To those that read my blog, I can only apologise for my sporadic posting. Although I think I’ve gotten better since the new year, it’s definitely not on any type of schedule.
Today I thought I’d write a short post on my Spanish GCSE progress so far and my thoughts on how it’s gone in comparison to the last time I learnt Spanish.
As I probably mentioned in my Spanish Learning Journey post, Spanish and I have never really seen eye to eye. This year I started working in a school and have taken the opportunity to try and gain a GCSE in Spanish before I leave. For any non-UK readers, a GCSE is an exam level in the UK that is usually sat by children in school at 15/16 years of age (although this is obviously not to say that you can’t take them at any age, at any stage in life!).
I made the decision to take this exam just before Christmas (around late November-ish). I asked the head of department for languages, as well as the exams officer if it were possible, and they both agreed that it was. Although I was an ex-pupil of the school and currently worked there, I was still an external candidate and I paid a single payment of £31 to the exam board AQA for the cost of the course/examination.
Between January and May (exam time) I had to complete two writing assessments and two speaking assessments, which made a combined total of 60% of the GCSE. Over Christmas I got to work on these assignments, as well as a past paper the Year 11’s had completed as their mock exams.
Below I’ve written the topics that I covered in the assessments – These can obviously change depending on the exam board and the school.
Speaking 1 = 15% Health and Wellbeing
Writing 1= 15% Education and Future Plans
Speaking 2 = 15% Home and Environment
Writing 2= 15% Free Time and Hobbies
Between January and Mid-February I worked on one set of Speaking and Writing. Although writing is difficult, speaking has always been my main nemesis. I understand what’s going on, but find it hard to find the words and quickly formulate a sentence spontaneously. Even after completing both speaking exams, it’s still something I struggle with. I think that possibly my only way of overcoming this, is to spend some time in a Spanish speaking country, where I have no option but to just get on with it.
I’ve only got one writing assessment left, which should be completed by Easter.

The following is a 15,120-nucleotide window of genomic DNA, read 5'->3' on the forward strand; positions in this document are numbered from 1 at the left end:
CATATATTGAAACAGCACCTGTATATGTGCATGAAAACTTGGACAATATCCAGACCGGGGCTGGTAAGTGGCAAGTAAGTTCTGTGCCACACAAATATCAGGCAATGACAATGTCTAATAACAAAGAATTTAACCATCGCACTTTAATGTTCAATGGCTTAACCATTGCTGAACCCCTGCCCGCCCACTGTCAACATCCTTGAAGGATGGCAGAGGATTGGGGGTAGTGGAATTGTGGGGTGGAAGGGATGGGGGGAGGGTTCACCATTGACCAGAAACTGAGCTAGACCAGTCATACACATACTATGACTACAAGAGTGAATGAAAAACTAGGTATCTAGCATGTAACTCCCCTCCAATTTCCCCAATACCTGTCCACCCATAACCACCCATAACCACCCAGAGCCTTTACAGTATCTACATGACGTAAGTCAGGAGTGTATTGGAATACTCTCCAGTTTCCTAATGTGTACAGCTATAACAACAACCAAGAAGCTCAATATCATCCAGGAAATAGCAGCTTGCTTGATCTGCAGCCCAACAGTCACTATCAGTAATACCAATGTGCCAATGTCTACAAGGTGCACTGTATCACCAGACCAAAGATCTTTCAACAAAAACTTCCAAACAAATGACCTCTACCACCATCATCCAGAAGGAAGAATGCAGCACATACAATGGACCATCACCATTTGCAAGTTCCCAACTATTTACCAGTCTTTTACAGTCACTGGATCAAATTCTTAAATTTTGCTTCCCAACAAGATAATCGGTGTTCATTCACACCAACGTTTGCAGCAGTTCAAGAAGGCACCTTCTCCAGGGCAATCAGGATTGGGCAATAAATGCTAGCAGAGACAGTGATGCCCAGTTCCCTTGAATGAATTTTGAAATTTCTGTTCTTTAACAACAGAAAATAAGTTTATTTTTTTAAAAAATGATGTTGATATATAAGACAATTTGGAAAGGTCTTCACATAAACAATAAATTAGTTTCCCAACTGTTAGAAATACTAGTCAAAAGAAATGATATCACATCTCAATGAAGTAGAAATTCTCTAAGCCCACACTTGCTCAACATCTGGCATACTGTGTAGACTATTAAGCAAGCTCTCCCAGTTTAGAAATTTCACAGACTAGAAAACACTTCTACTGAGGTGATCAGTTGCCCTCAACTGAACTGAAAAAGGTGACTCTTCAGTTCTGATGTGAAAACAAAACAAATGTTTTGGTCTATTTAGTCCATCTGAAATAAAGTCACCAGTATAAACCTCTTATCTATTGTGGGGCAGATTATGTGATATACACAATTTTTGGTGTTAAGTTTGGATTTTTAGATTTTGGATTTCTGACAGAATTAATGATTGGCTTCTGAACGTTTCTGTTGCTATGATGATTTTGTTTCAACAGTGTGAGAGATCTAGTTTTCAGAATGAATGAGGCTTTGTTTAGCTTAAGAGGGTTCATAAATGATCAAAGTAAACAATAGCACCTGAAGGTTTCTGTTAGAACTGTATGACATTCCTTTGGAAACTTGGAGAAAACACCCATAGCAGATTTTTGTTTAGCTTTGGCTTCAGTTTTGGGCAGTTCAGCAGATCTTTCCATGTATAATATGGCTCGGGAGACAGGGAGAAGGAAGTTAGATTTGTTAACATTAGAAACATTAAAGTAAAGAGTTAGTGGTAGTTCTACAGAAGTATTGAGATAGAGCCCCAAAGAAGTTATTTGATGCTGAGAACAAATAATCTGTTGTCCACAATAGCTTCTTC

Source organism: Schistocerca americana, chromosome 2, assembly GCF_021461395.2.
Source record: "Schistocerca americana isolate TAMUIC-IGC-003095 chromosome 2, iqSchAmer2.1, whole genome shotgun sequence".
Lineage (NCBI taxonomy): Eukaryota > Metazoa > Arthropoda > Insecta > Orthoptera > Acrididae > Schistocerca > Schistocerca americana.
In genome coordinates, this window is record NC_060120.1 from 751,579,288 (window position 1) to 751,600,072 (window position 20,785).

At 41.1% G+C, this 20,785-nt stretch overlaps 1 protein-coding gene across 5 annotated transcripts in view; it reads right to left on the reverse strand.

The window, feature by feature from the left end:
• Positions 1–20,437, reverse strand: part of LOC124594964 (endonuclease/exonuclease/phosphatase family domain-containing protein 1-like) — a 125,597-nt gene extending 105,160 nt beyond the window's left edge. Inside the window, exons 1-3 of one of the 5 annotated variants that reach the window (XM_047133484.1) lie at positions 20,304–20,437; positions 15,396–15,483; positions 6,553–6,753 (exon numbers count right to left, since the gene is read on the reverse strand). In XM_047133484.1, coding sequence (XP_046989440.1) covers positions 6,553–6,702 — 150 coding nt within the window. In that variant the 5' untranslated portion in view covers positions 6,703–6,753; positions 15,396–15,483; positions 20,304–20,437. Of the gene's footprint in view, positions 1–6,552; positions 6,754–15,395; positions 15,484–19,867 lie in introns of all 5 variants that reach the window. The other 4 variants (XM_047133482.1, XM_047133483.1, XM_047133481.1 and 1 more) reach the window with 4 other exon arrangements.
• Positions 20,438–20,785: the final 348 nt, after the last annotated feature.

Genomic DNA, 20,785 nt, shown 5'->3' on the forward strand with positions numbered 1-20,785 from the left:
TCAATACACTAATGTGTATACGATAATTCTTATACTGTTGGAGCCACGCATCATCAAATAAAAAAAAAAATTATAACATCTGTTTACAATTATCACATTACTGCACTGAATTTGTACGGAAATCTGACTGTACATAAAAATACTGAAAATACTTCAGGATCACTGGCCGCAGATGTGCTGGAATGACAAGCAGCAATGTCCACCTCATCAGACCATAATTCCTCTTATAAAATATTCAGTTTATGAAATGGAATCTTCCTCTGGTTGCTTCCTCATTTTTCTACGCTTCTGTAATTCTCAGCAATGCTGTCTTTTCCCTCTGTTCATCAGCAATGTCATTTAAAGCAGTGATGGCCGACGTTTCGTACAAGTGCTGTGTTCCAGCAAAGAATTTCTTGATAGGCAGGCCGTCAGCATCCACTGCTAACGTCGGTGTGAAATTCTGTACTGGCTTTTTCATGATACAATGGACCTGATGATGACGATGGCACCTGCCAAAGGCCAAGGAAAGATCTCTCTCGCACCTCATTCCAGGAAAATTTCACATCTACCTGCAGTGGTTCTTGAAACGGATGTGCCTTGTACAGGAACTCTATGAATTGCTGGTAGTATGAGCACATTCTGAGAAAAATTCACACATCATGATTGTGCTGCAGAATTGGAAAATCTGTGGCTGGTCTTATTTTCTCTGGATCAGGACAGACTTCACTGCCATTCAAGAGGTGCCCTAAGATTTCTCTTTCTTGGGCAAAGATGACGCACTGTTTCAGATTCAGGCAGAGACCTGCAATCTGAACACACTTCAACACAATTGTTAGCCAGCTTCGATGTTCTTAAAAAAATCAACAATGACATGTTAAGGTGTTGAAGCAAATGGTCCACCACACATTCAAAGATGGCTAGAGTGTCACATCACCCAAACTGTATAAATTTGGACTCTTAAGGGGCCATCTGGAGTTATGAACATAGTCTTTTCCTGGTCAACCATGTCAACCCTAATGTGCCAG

So far, working through things on my own have been fairly easy. I have text books and the internet for reference. I’m also lucky that members of staff at the school are very accommodating and supportive, which is a great help. I think in some ways this experience is better than the first time because it’s now my own choice.
Originally when I took a year out, although I half wanted to take Spanish, I didn’t really want to sit any more exams- after GCSE’s, A Level’s and a degree with a Masters next year, I really wanted a break. But sometimes personal progress has to take precedence.
One day I’d like to teach languages – as it stands in the UK, I won’t be able to just teach German, because uptake is so poor. Whilst there is also a decline a Spanish, the slide is not so drastic. For teaching here, I’d need two languages, and whilst GCSE is not a high enough level, it’s a start.
Another reason I like it, is because the system and the format is familiar to me. For top marks in GCSE, it’s important to include tenses (present, imperfect, preterite, conditional, future and subjunctive if you can), as well as opinions, reasons and descriptions. These are all concepts I understand after taking GCSE German. At GCSE I understand what is expected of me in the exam. At university, I was trying to play catch up to people that already had an A Level. For me, that was never a possibility.
In this setting, learning Spanish has not been a chore, and I’ve actually come to like it (though I’ve always LOVE German!). Over the next few months I really have to start knuckling down and learning vocabulary (one draw back is that there are topics that uni Spanish never covered – Pocket Money, for example!), and then the time will come to sit the reading and listening exams themselves.
Whatever happens, Spanish is no longer my enemy. Me gusta español!